I know at that moment that my body temperature must have risen to about a million and three degrees being shocked and disgusted with myself. I also know I said a dirty word. This was confirmed later by my daughter, Thing 1: "Mommy you messed up and then I saw you say a dirty word." Screwing up and saying a dirty word should have been a big enough faux pas, but instead I then, inexplicably, elbowed my poor innocent fellow alto 1 Jane, whose only mistake was in choosing to stand next to me.

I can't be certain now, but I am hoping that I said the bad word and elbowed Jane at the same time, sort of like a reflex. I sure hope I didn't say the bad word and then separately decide to elbow Jane for an additional release of frustration. Poor Jane was very good humored about it. She joked that now she understood why her grandfather did something similar to the guy next to him when he played the tuba. I believe she said tuba, I think I was still in shock afterwards (and according to my husband, informing everyone who didn't happen to have noticed the screw up in the concert, of how I screwed up), so I could have had that wrong.

Right before the concert I had confided to Jane that I wasn't going to buy the DVD of the concert if one was available, because I hadn't even watched the last one I purchased. Well, now I must say I am curious to see if my little outburst was caught on film. If it was, then Jane might be interested in purchasing the tape too, in case she wants to file charges against me for assault!

I told Jane that she should probably ask for a seat reassignment so she doesn't have to be assaulted by me. She said she still preferred singing next to me because I have a strong voice. What she hadn't counted on is that strong left jab. I told her I would look foward to seeing her again in January and that she might consider investing in some arm pads.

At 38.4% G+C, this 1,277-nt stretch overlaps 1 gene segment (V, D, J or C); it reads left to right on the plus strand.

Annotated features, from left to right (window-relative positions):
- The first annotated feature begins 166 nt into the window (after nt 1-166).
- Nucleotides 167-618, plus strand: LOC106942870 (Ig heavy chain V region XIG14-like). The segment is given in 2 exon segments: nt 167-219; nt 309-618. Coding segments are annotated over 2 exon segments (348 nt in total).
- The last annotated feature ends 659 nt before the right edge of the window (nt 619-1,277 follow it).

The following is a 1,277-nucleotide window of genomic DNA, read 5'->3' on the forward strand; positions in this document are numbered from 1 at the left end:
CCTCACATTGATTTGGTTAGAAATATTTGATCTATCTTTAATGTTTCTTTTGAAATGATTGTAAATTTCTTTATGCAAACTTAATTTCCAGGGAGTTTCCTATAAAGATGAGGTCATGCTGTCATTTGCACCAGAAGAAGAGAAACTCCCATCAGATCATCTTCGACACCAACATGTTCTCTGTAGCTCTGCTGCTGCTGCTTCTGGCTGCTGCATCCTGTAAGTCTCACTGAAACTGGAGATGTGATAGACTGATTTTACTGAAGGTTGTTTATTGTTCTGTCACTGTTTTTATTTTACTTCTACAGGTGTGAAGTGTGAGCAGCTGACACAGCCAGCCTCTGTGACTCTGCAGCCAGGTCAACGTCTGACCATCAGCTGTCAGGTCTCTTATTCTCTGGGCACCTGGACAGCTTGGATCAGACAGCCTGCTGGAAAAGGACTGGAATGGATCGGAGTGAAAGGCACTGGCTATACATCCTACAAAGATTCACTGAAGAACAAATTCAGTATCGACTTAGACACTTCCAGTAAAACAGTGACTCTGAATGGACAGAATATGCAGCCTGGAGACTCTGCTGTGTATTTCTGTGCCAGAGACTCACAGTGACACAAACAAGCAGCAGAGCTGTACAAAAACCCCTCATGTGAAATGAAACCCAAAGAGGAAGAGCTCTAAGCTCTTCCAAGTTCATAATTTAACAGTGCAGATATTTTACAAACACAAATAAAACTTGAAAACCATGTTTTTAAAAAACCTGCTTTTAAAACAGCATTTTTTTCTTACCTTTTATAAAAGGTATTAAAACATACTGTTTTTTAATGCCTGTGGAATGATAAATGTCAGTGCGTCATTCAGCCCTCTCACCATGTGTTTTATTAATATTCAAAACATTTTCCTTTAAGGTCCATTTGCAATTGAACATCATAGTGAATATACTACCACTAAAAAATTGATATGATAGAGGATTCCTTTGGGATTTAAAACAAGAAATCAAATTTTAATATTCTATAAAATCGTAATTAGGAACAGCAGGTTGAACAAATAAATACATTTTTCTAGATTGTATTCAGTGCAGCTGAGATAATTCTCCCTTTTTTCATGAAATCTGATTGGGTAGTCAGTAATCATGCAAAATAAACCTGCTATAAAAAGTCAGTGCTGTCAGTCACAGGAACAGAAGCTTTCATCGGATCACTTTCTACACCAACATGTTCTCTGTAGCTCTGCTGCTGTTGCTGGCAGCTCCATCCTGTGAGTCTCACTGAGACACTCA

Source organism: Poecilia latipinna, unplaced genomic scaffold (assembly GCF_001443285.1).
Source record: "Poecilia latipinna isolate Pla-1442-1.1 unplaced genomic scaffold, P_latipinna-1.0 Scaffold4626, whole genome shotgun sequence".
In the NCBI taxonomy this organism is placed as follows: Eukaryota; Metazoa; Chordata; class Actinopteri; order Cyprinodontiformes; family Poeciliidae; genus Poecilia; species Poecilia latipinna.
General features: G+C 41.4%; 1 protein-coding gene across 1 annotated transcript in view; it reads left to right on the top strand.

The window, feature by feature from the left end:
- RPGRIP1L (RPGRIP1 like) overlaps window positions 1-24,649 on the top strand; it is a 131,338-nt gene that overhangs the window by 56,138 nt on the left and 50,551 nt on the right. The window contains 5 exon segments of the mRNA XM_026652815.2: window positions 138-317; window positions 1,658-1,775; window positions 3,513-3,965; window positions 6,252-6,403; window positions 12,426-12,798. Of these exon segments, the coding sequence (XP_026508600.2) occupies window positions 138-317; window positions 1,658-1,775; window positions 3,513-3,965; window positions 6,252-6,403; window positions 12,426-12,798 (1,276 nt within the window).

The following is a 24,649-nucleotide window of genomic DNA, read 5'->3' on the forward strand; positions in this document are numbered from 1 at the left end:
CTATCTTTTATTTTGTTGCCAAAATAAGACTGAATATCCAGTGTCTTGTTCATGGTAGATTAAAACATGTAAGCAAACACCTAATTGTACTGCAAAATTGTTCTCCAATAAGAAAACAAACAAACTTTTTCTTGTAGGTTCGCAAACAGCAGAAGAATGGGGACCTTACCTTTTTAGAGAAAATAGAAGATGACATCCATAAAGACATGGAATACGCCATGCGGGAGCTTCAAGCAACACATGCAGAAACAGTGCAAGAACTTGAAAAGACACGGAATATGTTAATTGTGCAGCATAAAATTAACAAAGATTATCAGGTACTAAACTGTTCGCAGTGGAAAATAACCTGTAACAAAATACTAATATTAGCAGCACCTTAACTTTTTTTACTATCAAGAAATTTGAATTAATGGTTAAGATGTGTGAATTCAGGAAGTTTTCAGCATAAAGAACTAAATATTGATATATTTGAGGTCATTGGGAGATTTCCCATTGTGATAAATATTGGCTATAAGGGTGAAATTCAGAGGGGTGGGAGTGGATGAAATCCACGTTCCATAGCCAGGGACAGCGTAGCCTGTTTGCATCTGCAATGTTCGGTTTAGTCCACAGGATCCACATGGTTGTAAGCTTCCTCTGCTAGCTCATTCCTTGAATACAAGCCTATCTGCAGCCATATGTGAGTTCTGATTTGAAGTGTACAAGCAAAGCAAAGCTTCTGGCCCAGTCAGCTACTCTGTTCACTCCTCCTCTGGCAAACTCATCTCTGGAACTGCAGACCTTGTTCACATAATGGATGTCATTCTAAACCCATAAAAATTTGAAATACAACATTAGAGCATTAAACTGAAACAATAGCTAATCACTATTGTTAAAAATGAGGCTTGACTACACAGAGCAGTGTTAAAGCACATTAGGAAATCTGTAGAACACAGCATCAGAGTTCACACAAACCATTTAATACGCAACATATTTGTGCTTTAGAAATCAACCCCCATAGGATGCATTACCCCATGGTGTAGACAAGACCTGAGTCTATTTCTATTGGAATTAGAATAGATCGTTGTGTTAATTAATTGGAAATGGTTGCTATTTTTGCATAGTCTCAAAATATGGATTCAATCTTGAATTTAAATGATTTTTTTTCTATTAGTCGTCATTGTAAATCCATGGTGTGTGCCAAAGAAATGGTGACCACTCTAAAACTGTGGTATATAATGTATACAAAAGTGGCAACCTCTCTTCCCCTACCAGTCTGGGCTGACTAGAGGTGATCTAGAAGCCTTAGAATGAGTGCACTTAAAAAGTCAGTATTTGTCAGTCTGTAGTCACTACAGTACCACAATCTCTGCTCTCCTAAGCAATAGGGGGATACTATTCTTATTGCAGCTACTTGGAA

I guess I know what my New Year's resolution is going to be.

Monday, December 15, 2008

Another Cockamamie Christmas Tree

I know I haven't written in a while what with being busy with work and that whole Christmas thing, but this blog about a bog should make up for it.

This past weekend the family trudged out on the annual ritual of picking out the family Christmas tree. Taking our cue from my husband's family (my family never had a tree, we only celebrated the material aspects of the holiday), with the exception of the three years when we lived in England, we have always had a real Christmas tree and ever since having kids, have always cut our own. So, seeing as Thing 1 is 12 and Thing 2 is 10, you would think that we would have gotten this little exercise perfected by now. Not so.

Instead, once again, we have managed to pick out the most "Charlie Brown" of all Christmas trees available in the fields where we hiked around looking for the elusive (or in fact, nonexistent) perfect Christmas tree. Okay, I admit it, this time I am to blame because I picked out the tree we actually cut and took home. In my defense, I did offer a few disclaimers: 1. "You won't see that bald spot because it will be against the wall when we get it home." 2. "It doesn't matter what it looks like, because it is going to look cockamamie when we get it home like every other year." I think the group finally decided to go for the tree I picked for the same reason I picked it-to get the heck out of Dodge and get home, decorate the tree and check that task off of the list.